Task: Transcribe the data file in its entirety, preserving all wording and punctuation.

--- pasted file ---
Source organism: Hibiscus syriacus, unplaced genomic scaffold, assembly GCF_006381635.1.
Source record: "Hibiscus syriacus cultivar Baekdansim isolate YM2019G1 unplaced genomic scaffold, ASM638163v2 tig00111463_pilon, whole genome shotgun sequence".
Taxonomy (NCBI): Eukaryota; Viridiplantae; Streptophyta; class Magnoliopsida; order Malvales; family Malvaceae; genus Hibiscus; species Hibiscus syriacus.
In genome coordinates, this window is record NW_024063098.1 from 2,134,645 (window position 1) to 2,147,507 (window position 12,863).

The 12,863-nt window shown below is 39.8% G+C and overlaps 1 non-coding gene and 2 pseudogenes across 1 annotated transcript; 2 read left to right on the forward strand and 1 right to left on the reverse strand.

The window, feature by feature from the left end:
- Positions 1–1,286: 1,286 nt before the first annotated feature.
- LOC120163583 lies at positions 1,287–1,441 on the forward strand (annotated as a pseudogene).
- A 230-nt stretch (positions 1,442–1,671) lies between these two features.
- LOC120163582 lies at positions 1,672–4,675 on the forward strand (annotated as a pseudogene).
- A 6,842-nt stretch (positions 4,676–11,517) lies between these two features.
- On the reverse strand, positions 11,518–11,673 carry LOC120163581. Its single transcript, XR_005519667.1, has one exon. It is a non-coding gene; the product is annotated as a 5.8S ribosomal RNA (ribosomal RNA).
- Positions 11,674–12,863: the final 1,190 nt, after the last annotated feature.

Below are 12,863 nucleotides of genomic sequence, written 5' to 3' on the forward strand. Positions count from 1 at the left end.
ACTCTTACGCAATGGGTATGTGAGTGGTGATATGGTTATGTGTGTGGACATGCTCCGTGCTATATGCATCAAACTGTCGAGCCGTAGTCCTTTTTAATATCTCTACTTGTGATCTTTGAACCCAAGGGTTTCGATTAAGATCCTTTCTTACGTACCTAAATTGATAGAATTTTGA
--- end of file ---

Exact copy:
Source organism: Hibiscus syriacus, unplaced genomic scaffold, assembly GCF_006381635.1.
Source record: "Hibiscus syriacus cultivar Baekdansim isolate YM2019G1 unplaced genomic scaffold, ASM638163v2 tig00111463_pilon, whole genome shotgun sequence".
Taxonomy (NCBI): Eukaryota; Viridiplantae; Streptophyta; class Magnoliopsida; order Malvales; family Malvaceae; genus Hibiscus; species Hibiscus syriacus.
In genome coordinates, this window is record NW_024063098.1 from 2,134,645 (window position 1) to 2,147,507 (window position 12,863).

The 12,863-nt window shown below is 39.8% G+C and overlaps 1 non-coding gene and 2 pseudogenes across 1 annotated transcript; 2 read left to right on the forward strand and 1 right to left on the reverse strand.

The window, feature by feature from the left end:
- Positions 1–1,286: 1,286 nt before the first annotated feature.
- LOC120163583 lies at positions 1,287–1,441 on the forward strand (annotated as a pseudogene).
- A 230-nt stretch (positions 1,442–1,671) lies between these two features.
- LOC120163582 lies at positions 1,672–4,675 on the forward strand (annotated as a pseudogene).
- A 6,842-nt stretch (positions 4,676–11,517) lies between these two features.
- On the reverse strand, positions 11,518–11,673 carry LOC120163581. Its single transcript, XR_005519667.1, has one exon. It is a non-coding gene; the product is annotated as a 5.8S ribosomal RNA (ribosomal RNA).
- Positions 11,674–12,863: the final 1,190 nt, after the last annotated feature.

Below are 12,863 nucleotides of genomic sequence, written 5' to 3' on the forward strand. Positions count from 1 at the left end.
ACTCTTACGCAATGGGTATGTGAGTGGTGATATGGTTATGTGTGTGGACATGCTCCGTGCTATATGCATCAAACTGTCGAGCCGTAGTCCTTTTTAATATCTCTACTTGTGATCTTTGAACCCAAGGGTTTCGATTAAGATCCTTTCTTACGTACCTAAATTGATAGAATTTTGA